Building a Quantum Computer, Atom by Atom

Thursday, 23 February 2017 - 3:30pm
Chris Monroe, Univ. of Maryland
Refreshments at 3:00 pm in the Physics Conference Room LD 154B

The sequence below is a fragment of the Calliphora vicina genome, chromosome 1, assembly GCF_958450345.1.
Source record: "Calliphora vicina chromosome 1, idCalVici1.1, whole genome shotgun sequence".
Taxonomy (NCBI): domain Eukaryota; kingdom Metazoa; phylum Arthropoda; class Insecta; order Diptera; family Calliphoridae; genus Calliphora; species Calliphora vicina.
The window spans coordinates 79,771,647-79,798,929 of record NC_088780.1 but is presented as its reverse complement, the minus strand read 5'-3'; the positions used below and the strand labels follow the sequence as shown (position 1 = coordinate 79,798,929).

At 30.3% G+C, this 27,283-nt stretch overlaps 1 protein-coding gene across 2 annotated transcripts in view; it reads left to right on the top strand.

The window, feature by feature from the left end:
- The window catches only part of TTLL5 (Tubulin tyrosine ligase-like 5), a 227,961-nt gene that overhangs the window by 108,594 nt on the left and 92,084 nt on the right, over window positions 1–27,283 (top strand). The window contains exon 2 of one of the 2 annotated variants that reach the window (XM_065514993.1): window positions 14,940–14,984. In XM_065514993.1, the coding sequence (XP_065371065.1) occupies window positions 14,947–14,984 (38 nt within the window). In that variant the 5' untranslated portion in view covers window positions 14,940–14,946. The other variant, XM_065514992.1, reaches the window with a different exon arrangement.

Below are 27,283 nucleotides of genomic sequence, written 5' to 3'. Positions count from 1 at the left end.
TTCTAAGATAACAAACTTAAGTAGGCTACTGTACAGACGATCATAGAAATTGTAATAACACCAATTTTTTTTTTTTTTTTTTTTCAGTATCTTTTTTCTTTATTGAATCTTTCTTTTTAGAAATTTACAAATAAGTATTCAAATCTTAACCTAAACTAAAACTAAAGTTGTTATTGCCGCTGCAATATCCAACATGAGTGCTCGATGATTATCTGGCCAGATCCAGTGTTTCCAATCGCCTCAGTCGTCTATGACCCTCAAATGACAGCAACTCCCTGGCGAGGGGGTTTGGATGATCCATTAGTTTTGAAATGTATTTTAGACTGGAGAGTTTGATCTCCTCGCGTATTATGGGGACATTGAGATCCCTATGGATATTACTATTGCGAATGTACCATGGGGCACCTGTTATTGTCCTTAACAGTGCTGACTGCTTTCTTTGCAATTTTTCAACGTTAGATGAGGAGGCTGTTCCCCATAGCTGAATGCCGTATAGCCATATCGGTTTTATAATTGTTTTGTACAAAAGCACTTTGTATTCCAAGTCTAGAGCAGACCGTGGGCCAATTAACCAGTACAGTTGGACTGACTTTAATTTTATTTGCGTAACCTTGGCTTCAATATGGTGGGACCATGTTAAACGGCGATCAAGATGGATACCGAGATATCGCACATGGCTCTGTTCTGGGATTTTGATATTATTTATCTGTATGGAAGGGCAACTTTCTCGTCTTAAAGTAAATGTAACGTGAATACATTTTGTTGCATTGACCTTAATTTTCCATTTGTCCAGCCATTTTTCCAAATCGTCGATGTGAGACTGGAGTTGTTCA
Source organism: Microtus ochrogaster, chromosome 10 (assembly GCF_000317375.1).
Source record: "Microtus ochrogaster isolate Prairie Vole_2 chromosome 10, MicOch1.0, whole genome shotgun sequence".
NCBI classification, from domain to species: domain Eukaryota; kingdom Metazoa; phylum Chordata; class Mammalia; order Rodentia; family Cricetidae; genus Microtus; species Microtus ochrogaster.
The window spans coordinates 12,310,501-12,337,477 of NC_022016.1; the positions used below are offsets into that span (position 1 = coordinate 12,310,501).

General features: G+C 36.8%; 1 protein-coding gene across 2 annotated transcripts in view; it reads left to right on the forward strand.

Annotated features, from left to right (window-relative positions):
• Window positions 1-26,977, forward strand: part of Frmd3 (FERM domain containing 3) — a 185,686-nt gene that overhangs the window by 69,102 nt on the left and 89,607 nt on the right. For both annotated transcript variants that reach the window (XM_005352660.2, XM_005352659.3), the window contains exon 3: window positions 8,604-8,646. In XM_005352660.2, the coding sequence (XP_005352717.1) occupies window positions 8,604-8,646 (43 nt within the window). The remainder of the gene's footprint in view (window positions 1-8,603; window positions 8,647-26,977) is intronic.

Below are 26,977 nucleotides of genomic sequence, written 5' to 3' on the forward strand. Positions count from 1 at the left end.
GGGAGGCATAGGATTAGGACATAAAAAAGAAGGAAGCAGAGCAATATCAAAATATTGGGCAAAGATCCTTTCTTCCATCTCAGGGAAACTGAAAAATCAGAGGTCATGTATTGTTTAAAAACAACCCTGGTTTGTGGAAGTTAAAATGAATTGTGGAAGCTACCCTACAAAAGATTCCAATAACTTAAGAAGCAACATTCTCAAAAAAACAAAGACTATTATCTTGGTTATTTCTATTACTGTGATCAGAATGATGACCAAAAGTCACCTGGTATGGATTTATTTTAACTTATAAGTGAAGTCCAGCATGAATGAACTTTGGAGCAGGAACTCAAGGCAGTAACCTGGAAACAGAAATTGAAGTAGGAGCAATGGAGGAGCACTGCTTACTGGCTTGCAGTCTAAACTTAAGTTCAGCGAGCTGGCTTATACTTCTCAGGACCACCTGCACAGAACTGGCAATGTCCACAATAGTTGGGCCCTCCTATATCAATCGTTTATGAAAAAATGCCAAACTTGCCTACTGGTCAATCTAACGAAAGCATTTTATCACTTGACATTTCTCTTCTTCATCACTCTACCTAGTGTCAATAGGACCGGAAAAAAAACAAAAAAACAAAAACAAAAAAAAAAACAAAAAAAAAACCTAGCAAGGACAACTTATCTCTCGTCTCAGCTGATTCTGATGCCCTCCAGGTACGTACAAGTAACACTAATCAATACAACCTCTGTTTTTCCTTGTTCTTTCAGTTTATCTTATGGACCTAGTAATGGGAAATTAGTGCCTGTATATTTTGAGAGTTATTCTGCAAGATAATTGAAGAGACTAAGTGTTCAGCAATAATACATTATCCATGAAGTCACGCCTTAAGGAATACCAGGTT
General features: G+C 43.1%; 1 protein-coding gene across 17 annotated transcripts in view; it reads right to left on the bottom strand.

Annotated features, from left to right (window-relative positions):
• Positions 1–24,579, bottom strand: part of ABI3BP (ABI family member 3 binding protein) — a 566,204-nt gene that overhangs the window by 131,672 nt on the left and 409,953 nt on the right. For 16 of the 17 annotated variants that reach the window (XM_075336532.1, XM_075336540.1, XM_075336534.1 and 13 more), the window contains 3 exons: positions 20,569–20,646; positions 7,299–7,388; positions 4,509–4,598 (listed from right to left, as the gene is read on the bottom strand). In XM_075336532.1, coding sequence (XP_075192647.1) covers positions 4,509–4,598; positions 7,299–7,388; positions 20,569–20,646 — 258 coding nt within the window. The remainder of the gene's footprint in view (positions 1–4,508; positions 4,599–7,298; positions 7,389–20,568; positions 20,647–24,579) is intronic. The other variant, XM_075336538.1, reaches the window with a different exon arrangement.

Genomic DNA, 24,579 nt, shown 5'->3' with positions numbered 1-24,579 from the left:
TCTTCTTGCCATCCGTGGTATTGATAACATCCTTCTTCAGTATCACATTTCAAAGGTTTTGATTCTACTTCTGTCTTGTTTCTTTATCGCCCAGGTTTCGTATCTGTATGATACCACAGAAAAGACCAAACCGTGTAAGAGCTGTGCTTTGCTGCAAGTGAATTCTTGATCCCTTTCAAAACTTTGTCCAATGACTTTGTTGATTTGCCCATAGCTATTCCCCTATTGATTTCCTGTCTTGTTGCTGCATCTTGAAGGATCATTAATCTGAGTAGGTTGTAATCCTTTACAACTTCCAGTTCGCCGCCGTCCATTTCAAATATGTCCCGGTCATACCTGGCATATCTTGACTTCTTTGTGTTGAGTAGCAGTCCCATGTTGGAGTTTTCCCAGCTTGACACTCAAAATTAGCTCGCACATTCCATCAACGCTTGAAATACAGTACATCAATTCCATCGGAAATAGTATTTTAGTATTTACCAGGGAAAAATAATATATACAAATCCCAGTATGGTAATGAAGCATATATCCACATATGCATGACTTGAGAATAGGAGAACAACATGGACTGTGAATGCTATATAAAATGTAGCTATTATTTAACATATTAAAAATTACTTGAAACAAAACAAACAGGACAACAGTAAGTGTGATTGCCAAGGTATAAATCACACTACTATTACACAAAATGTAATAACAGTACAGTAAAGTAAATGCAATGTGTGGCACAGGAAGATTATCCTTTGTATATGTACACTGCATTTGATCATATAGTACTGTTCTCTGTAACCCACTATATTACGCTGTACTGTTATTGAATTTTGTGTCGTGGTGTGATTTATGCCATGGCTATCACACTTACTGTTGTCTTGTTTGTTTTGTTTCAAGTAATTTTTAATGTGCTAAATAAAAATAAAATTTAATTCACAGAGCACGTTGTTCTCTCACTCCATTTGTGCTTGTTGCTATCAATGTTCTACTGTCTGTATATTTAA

Laser-cooled and trapped atomic ions are standards for quantum information science, acting as qubits with unsurpassed levels of quantum coherence while also allowing near-perfect measurement. When qubit state-dependent optical forces are applied to a collection of ions, their Coulomb interaction is modulated in a way that allows entanglement operations that form the basis of a quantum computer. Similar forces allow the simulation of quantum magnetic interactions, and recent experiments have implemented tunable long-range interacting spin models with up to 25 trapped ions, the largest collection of interacting qubits yet demonstrated. Scaling to even larger numbers can be accomplished by coupling trapped ion qubits to optical photons, where entanglement can be formed over remote distances for applications in quantum communication, quantum teleportation, and distributed quantum computation. By employing such a modular and reconfigurable architecture, it should be possible to scale up ion trap quantum networks to useful dimensions, for future quantum applications that are impossible using classical processors.

 

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